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Taylor Dever anchors offensive line

Andrew Gastelum | Thursday, November 17, 2011

The free-flowing, golden mane of fifth-year offensive tackle Taylor Dever all but represents the lineman: free-spirited, laid-back and a little rugged.

“I started growing it right before the Hawaii Bowl in December of ’08 but it has been a process,” Dever said. “It is kind of my identity, from what other people have told me. They tell me that I can’t cut it because that is who I am.”

But ever since the 300-pound lineman started growing his hair, Dever has grown into a fixture on Notre Dame’s stalwart offensive line. Dever, along with his roommate senior right guard Trevor Robinson, serves as the veteran anchor at the right tackle position.

The experienced offensive line has only given up eight sacks on the year, including a five-game stretch where sophomore quarterback Tommy Rees was not sacked. The streak ended Saturday against Maryland — the Irish gave up three to the Terrapins — but lasted long enough for the Irish to take pride in it. Dever attributed the streak to the close bond the members of the offensive line share, most of whom have played together for more than three seasons.

“When things like that [five-game streak] happen against Division-I-level teams that are the best in the country, I think there is something special to say about that,” he said. “We have such a tight-knit group that jells and plays well together. We are all really close and it goes to show how well we are playing.

“Our goal every game is to keep Tommy’s jersey clean. I am part of the offensive line and it is a group effort. Being a part of that is definitely something to be proud of.”

Before the Maryland game, Rees had only been sacked five times in nine games while the offensive line paved the way for a rushing attack ranked 41st in the nation, despite running a spread offense. Irish running backs, junior Cierre Wood and senior Jonas Gray, average 5.6 and 7.1 yards per carry, respectively, a testament to the performance and work ethic of Dever and his teammates in the trenches.

Dever said his most memorable performances have both come against Michigan State in the past two seasons. Statistically, the Spartans have the eighth-best defense in the country this year.

“This year I graded out the best against Michigan State, just like last year,” Dever said. “Their defense is always a hard-nosed defense that stops the run and it is so easy to get pumped for a game like that and get the motor going.”

The 22-year-old marketing major said he has come a long way from the recruiting process he experienced as a high school senior from northern California and is happy with the decision he made.

“When you are going through the recruiting process at 17 and 18 it is definitely a cool process,” Dever said. “I got offers to most of the Pac-10 schools, but the only schools east of that region that offered me a scholarship were Miami (Fla.), Nebraska and Notre Dame.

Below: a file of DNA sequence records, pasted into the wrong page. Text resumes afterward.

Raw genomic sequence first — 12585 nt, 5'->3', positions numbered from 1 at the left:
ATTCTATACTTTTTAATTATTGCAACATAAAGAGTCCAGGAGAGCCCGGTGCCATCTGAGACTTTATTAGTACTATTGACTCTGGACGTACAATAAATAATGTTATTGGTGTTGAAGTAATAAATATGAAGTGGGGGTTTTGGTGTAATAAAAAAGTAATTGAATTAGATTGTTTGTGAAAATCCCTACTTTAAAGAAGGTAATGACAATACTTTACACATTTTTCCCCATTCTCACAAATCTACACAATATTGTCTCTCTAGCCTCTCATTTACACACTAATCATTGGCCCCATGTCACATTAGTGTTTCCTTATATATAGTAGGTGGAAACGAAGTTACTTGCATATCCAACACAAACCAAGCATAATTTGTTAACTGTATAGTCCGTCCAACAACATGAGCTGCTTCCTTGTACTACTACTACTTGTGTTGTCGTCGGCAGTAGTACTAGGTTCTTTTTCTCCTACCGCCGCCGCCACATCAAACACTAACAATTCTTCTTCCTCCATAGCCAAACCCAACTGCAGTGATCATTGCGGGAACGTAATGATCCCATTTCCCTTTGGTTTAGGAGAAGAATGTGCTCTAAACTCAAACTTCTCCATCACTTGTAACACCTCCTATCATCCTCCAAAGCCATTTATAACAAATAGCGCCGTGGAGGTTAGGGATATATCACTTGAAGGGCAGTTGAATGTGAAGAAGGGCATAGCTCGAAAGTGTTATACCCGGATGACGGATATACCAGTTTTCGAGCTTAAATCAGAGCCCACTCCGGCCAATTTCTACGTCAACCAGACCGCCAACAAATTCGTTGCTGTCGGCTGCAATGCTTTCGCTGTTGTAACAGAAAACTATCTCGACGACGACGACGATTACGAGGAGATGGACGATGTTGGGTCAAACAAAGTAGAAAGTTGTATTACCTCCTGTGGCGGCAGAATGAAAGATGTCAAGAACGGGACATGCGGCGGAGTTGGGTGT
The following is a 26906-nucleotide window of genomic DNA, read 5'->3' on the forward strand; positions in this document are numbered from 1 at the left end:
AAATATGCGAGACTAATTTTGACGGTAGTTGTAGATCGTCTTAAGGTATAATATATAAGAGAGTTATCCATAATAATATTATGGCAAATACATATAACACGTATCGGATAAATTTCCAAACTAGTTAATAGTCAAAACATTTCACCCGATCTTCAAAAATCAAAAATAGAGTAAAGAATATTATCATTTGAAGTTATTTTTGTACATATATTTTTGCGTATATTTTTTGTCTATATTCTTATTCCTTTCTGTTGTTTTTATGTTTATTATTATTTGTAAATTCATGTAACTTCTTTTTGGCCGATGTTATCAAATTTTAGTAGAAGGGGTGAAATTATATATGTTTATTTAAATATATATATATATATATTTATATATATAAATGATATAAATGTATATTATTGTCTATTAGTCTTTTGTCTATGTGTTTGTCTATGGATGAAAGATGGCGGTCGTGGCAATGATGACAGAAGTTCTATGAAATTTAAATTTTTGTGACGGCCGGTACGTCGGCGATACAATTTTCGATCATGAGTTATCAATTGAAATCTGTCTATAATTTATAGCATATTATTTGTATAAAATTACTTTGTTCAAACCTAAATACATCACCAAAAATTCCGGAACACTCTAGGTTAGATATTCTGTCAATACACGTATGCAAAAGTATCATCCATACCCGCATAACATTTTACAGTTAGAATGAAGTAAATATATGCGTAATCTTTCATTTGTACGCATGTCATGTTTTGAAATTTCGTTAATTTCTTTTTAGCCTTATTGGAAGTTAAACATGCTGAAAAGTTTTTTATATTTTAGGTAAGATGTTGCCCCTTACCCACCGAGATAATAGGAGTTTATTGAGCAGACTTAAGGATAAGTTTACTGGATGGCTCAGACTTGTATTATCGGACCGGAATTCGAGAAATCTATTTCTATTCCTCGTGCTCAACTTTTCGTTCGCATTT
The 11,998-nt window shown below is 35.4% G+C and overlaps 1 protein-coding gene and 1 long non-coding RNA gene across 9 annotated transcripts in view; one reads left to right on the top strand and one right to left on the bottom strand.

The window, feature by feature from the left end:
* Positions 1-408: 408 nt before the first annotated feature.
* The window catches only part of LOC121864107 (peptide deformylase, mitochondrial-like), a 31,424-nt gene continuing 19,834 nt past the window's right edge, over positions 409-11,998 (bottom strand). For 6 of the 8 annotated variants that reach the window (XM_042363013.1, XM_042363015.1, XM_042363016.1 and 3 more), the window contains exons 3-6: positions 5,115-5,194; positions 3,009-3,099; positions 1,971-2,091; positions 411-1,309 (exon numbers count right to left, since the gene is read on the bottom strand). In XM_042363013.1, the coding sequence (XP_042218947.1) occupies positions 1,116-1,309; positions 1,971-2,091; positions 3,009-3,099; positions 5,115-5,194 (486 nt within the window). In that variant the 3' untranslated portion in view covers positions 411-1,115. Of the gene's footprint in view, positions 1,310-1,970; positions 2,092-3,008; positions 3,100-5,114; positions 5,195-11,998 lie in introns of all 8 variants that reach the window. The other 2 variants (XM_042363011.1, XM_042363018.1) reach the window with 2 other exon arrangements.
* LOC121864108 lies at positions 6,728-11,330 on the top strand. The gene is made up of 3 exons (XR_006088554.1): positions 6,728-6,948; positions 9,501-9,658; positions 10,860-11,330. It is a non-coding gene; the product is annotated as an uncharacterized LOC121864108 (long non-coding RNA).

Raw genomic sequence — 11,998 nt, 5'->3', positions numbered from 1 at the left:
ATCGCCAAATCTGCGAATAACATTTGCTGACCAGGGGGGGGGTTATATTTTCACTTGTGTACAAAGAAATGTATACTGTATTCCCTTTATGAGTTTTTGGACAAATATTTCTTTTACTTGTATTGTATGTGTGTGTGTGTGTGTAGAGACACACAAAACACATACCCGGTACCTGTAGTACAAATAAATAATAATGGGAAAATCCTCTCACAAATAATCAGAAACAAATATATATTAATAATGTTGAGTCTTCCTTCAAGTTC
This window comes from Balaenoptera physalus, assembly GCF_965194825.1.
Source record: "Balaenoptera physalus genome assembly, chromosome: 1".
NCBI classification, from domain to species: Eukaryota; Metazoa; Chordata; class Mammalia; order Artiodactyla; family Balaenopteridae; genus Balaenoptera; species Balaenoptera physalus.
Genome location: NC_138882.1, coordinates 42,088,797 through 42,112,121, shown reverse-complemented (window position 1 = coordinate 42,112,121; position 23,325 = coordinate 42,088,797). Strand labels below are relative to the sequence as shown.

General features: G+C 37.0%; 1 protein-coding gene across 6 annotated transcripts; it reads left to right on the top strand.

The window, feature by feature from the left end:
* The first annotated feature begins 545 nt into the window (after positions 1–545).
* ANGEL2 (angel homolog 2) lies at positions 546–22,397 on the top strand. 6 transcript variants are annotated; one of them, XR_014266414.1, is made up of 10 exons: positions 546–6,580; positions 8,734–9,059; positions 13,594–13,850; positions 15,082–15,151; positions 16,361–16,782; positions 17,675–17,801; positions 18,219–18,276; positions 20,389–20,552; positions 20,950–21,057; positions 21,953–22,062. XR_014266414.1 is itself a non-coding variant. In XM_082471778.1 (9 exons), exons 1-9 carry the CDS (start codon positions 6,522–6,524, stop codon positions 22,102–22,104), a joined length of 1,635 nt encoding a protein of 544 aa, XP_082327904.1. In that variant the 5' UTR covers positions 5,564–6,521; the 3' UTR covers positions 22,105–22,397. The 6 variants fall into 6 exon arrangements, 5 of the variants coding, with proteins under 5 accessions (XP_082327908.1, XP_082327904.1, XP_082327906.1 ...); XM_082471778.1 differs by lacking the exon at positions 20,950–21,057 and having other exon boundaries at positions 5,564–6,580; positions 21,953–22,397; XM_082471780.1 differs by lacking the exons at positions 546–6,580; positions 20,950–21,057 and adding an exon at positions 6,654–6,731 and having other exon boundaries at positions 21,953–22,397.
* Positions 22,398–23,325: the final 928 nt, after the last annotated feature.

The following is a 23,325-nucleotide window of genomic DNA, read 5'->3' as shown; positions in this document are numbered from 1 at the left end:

“Growing up I always loved Notre Dame but the whole, complete package was the main reason why I came here. Meeting the guys, I just felt that I belonged. I kind of just fell in love with it. It felt like the right place. And it has gone by fast but I have made the best of the opportunity and the chances that I have gotten.”

Those chances didn’t start to materialize until 2010, after spending three years backing up four-year starter Sam Young, now with the Buffalo Bills. But Dever said the time he spent behind Young — whom Dever considers his mentor — helped to develop him into the player he is today. In turn, he now serves as mentor to the younger Irish lineman, just as Young was to him.

“I started off being in the backup role and a lot of guys go through that and when my time came I made the best of the opportunities that I had,” Dever said. “Now I find myself in the position that I am in now and I am trying to do everything that I can to help other guys learn and become better football players.

“From Sam I learned that football is a game where you have to have a really short memory. You just have got to learn that not every play is going to go your way and you just have to adapt and move on.  I still talk to him to this day. He is in Buffalo fighting for a chance and I am pulling for him.”

Dever said he plans to follow in the path of his mentor by entering the NFL Draft come April, since the fifth-year business student is officially finished with school at the end of the semester.

“Well I am going to try the whole training thing with the combine and the [NFL] Draft and see where that takes me,” he said. “If it doesn’t work, I’ll still have my Notre Dame degree. I think right now I would want to try to work somewhere for a little bit and go back to school.”

But before he takes the next step, Dever still has one more game to play on the hallowed grounds of Notre Dame Stadium.

“To put on the [Notre Dame] helmet for the last time will be cool, fun, sad and everything all in one,” Dever said. “I mean that is just part of it. There is always going to be a beginning and an end to things in life and that is what I’ll keep in mind.”

And just as there was a beginning to the golden flow back at the Hawaii Bowl in 2008, there will soon be an end, Dever said, even if there is a Facebook page for them.

“One of my high school buddies plays at Hawaii and he made [Taylor Dever’s Luscious Locks] as a joke and it actually blew up,” he said. “I have had it for so long that I love it but I am also sick of it. With my career at Notre Dame coming to an end it might be time for the hair to go.”

It won’t be hard to find Dever this weekend. Just look for the golden mane beneath the golden helmet.